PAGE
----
11. Earlier
  12. Port Said Eighth Neonatology Conference

    until
    ort Said Neonatology Society is honored to invite you to its Eighth Neonatology Conference 18-21 October 2017 Venue: Al Fayrouz resort Port Said Six Pre -conference workshops: Wednesday 18th & Friday 20th of October Conference sessions: Thursday 19th & Friday 20th of October Registration linkConference website
  13. Port Said Neonatology Society is honored to invite you to its Eighth Neonatology Conference 18-21 October 2017 Venue: Al Fayrouz resort Port Said Six Pre -conference workshops: Wednesday 18th & Friday 20th of October Conference sessions: Thursday 19th & Friday 20th of October Registration link
  14. Orphanet

    Orphanet is a web portal for rare diseases and orphan drugs. Orphanet was established in France in 1997 at the advent of the internet in order to gather scarce knowledge on rare diseases so as to improve the diagnosis, care and treatment of patients with rare diseases. This initiative became a European endeavour from 2000, supported by grants from the European Commission: Orphanet has gradually grown to a Consortium of 40 countries, within Europe and across the globe. Over the past 20 years, Orphanet has become the reference source of information on rare diseases. As such, Orphanet is committed to meeting new challenges arise from a rapidly evolving political, scientific, and informatics landscape. In particular, it is crucial to help all audiences access quality information amongst the plethora of information available online, to provide the means to identify rare disease patients and to contribute to generating knowledge by producing massive, computable, re-usable scientific data.
  15. until
    3rd Abu Dhabi International Neonatal Multi Specialty Conference t Abu Dhabi from 16 -18 November , 2017 - Ritz Carlton Hotel - Abu Dhabi – UAE http://www.abudhabinms.com/
  16. Science Showcase

    I subscribe to the small Youtube channel Science Showcase curated by Andrew Maynard, a very enthusiastic researcher! Science Showcase collect video clips with scientific content aimed for a broader (public) audience. There is a contest going on and the best video will win 2000 USD. Just wanted share two interesting clips that are sort of relevant for neonatal staff. The first video is about epidemiology and its basic concepts. As you know, there are tons of clinical studies in neonatal medicine based on observational data, many of which suffer from major limitations as researchers did not really grasp some basic concepts how to handle their data... In the first video, there is one mistake though - the illustration of confounding is not entirely correct, instead the video illustrates mediation which is different thing. Small mistake though, as the error in the video is rather that the arrow is flipped 180 degrees. See and find out what I mean The second video is about Big Data, a coming major thing in neonatal research as we get access and collect more and more data. The video is about genetic data, but the same principal idea ("so much data you don't know how to handle it") applies to health register data, and the richness of data that could be tanked down from from our monitors, ventilators etc. Enjoy!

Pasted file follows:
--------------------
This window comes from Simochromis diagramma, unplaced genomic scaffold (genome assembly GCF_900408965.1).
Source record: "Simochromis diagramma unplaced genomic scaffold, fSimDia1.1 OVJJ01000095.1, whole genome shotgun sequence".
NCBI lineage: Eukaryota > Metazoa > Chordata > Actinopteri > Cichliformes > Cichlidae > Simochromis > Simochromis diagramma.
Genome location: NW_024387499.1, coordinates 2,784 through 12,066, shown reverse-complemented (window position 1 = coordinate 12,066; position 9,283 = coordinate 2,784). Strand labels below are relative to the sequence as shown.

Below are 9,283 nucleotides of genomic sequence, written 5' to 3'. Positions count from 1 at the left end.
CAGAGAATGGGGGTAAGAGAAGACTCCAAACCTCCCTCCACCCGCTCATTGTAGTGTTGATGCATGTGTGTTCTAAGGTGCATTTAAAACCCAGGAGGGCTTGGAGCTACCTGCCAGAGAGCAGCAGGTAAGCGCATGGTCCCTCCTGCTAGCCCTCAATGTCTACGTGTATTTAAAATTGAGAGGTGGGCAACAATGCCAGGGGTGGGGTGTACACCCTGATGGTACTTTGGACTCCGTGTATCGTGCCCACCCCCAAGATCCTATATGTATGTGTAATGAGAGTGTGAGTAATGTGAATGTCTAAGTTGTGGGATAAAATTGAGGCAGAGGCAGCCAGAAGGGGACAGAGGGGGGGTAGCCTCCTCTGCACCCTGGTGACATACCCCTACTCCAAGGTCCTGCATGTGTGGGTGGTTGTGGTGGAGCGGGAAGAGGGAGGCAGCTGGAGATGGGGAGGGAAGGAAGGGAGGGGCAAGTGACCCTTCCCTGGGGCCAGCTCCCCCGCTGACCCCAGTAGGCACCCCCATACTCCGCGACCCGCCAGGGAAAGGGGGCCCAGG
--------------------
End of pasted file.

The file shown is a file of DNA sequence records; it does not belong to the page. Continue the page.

17. 4th EBNEO conference

    until
    Welcome to the 4th international Conference for Evidence-Based Neonatology, 10-12 November 2017, in Hyderabad India! As the number of articles world-wide in the medical press explodes, the importance of understanding and disseminating the principles of Evidence Based Medicine becomes greater. This is a central focus of the Society of EBNEO. At this Fourth international meeting of our young society, as in prior meetings – we include talks with both neonatal contents and clinical epidemiological methodology. We hope that this meeting will facilitate an international on-going collaboration and interchange. This meeting will be in association with Indian Association of Pediatrics Neonatology Chapter. There are two organizational features that are new at this year’s meeting. Firstly, we will have two workshops: one on advanced methods for meta-analysis. Secondly a workshop on running randomized controlled trials in the less well-resourced countries. In addition we have now almost 2 years after having launched the “EBNEO Journal Club”. The intent of this was to provide a structured synopsis of studies to allow a quick methodologically based over-view. It follows the model of the American College of Physicians Journal Club – which has proven an effective leaning and dissemination tool. These are now being published with pubmed referencing at Acta Paediatrica. In all of these ventures – there is ample opportunity for all neonatologists interested in methodologically based Neonatal care – to participate – from the ground level! Register to the conference by following the instructions below. We hope to see you at this exciting venture! Dr. Srinivas Murki and Dr. Vasudeva Murli on behalf of IAP Neochap Associate professor Stefan Johansson, professor Haresh Kirpalani, professor Mikael Norman and associate Professor Clyde Wright; on behalf of EBNEO Conference folder and program Click here to download the conference folder with general information. Click here to download the preliminary program.